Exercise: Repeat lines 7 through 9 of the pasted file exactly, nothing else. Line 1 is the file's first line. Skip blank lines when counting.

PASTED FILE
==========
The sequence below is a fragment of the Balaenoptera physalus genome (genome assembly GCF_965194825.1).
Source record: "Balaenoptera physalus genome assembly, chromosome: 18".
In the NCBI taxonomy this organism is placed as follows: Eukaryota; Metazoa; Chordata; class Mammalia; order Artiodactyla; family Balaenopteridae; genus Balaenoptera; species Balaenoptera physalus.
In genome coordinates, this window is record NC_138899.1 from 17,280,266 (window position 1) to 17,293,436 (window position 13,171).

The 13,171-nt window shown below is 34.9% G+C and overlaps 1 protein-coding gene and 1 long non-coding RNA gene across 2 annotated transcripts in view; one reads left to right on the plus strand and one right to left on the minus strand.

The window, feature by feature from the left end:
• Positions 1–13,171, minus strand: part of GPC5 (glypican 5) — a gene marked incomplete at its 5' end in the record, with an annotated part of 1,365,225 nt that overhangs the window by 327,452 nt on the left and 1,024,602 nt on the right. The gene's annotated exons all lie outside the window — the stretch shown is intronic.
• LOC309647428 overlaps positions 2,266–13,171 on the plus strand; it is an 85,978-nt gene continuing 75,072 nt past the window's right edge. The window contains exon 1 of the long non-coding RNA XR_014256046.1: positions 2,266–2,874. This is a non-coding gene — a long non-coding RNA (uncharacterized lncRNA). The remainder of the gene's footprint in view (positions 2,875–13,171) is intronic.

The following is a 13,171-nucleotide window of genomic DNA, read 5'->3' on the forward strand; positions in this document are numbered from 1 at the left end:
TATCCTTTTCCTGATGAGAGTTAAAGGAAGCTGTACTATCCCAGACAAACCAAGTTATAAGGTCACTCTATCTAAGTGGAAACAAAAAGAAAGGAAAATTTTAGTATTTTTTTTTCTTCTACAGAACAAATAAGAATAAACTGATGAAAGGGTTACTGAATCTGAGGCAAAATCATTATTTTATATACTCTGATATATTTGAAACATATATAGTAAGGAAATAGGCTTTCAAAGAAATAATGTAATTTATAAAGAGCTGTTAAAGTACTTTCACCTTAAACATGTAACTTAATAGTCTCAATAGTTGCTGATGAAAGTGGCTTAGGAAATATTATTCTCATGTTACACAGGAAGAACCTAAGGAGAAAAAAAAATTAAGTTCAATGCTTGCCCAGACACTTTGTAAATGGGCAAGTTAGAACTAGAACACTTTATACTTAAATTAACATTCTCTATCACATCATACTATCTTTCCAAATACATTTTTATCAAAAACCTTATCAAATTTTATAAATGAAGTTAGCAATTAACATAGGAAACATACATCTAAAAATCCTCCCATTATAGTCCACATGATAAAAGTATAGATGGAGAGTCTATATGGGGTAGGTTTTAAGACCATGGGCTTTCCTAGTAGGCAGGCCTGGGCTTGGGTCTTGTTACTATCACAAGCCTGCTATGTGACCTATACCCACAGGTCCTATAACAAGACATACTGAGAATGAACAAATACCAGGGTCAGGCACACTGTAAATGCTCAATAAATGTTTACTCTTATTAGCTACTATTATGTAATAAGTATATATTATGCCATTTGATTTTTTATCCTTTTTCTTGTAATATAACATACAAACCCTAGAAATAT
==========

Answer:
• Positions 1–13,171, minus strand: part of GPC5 (glypican 5) — a gene marked incomplete at its 5' end in the record, with an annotated part of 1,365,225 nt that overhangs the window by 327,452 nt on the left and 1,024,602 nt on the right. The gene's annotated exons all lie outside the window — the stretch shown is intronic.
• LOC309647428 overlaps positions 2,266–13,171 on the plus strand; it is an 85,978-nt gene continuing 75,072 nt past the window's right edge. The window contains exon 1 of the long non-coding RNA XR_014256046.1: positions 2,266–2,874. This is a non-coding gene — a long non-coding RNA (uncharacterized lncRNA). The remainder of the gene's footprint in view (positions 2,875–13,171) is intronic.

The following is a 13,171-nucleotide window of genomic DNA, read 5'->3' on the forward strand; positions in this document are numbered from 1 at the left end: